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immune-mediated pulmonary diseases

Wednesday 15 January 2014

Immune-mediated pulmonary diseases are a group of diseases that resulted from immune imbalance initiated by allergens or of unknown causes.

Inflammatory responses without restrictions cause tissue damage and remodeling, which leads to airway hyperactivity, destruction of alveolar architecture, and a resultant loss of lung function.

Epigenetic mechanisms have been demonstrated to be involved in inflammation, autoimmunity, and cancer.

Recent studies have identified that epigenetic changes also regulate molecular pathways in immune-mediated lung diseases.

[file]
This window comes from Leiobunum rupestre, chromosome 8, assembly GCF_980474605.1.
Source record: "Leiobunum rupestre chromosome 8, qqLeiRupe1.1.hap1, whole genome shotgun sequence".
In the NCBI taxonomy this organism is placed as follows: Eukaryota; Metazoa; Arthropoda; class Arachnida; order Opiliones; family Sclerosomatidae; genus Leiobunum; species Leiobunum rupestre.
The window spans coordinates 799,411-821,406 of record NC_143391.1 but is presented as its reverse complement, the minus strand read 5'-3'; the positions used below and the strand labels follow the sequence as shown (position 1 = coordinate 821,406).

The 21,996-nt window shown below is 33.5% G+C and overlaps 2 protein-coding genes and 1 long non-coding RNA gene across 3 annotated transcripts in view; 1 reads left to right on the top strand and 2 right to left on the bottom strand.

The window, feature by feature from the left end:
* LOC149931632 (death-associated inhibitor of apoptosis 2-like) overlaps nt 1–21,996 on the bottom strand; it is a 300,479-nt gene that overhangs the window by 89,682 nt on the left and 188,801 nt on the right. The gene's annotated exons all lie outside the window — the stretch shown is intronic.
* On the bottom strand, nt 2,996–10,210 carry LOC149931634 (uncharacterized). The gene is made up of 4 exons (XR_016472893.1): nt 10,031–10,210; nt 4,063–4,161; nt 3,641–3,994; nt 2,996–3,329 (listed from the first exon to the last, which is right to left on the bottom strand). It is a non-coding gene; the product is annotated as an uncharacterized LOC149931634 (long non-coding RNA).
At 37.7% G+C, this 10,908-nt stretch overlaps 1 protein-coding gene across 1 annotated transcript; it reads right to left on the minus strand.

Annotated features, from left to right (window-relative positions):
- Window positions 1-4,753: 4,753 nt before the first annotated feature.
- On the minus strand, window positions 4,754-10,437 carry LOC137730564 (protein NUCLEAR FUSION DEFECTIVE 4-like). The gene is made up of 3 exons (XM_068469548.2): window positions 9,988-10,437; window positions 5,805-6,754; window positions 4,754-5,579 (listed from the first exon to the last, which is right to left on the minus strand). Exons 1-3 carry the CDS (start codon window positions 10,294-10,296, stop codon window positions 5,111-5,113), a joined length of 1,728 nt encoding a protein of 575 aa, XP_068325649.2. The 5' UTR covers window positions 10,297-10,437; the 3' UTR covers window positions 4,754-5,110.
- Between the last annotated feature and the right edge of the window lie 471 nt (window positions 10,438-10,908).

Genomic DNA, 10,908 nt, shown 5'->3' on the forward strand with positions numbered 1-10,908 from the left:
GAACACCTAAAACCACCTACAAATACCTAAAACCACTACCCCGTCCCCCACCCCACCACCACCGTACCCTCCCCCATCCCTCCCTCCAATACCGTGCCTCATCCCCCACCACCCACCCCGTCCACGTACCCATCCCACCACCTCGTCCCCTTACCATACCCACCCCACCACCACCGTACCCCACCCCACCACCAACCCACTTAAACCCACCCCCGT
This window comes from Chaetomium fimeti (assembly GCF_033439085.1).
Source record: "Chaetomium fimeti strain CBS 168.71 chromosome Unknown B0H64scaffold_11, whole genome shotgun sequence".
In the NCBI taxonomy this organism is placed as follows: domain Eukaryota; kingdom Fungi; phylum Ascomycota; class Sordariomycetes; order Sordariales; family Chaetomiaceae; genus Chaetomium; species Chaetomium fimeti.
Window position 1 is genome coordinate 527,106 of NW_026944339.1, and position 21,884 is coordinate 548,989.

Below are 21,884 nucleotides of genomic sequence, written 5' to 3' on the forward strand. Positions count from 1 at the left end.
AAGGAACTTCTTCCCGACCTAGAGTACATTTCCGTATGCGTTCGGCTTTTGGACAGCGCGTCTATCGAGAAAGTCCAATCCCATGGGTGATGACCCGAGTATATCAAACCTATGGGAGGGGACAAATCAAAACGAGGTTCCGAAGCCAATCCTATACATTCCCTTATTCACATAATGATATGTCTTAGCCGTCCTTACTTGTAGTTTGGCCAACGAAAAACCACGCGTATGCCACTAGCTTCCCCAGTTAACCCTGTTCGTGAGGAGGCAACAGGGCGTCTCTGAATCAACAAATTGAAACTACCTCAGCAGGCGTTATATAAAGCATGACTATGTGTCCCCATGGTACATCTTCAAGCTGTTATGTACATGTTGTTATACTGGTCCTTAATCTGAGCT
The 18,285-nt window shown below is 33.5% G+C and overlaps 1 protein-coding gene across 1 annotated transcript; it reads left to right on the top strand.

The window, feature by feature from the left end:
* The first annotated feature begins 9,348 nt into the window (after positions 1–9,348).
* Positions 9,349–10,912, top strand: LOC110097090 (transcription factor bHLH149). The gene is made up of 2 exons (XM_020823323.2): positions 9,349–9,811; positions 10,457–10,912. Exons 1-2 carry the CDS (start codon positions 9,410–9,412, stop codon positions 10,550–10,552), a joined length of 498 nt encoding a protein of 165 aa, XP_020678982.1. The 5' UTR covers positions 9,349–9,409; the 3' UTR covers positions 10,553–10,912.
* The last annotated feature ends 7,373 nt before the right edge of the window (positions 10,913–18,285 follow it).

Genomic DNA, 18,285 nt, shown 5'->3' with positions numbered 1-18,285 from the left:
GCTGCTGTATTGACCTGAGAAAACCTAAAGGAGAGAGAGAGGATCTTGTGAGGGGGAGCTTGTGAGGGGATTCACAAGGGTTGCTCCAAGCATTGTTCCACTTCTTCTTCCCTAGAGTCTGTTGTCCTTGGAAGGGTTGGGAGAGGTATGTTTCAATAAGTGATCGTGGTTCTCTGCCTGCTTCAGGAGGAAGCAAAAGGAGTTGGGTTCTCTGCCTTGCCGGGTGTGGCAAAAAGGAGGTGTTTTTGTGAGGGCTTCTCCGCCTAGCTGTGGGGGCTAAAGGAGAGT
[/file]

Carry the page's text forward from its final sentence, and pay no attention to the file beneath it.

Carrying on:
Aberrant DNA methylation status, dysregulation of histone modifications, as well as altered microRNAs expression could change transcription activity of genes involved in the development of immune-mediated pulmonary diseases, which contributes to skewed differentiation of T cells and proliferation and activation of myofibroblasts, leading to overproduction of inflammatory cytokines and excessive accumulation of extracellular matrix, respectively.

Examples

- asthma
- idiopathic pulmonary fibrosis
- sarcoidosis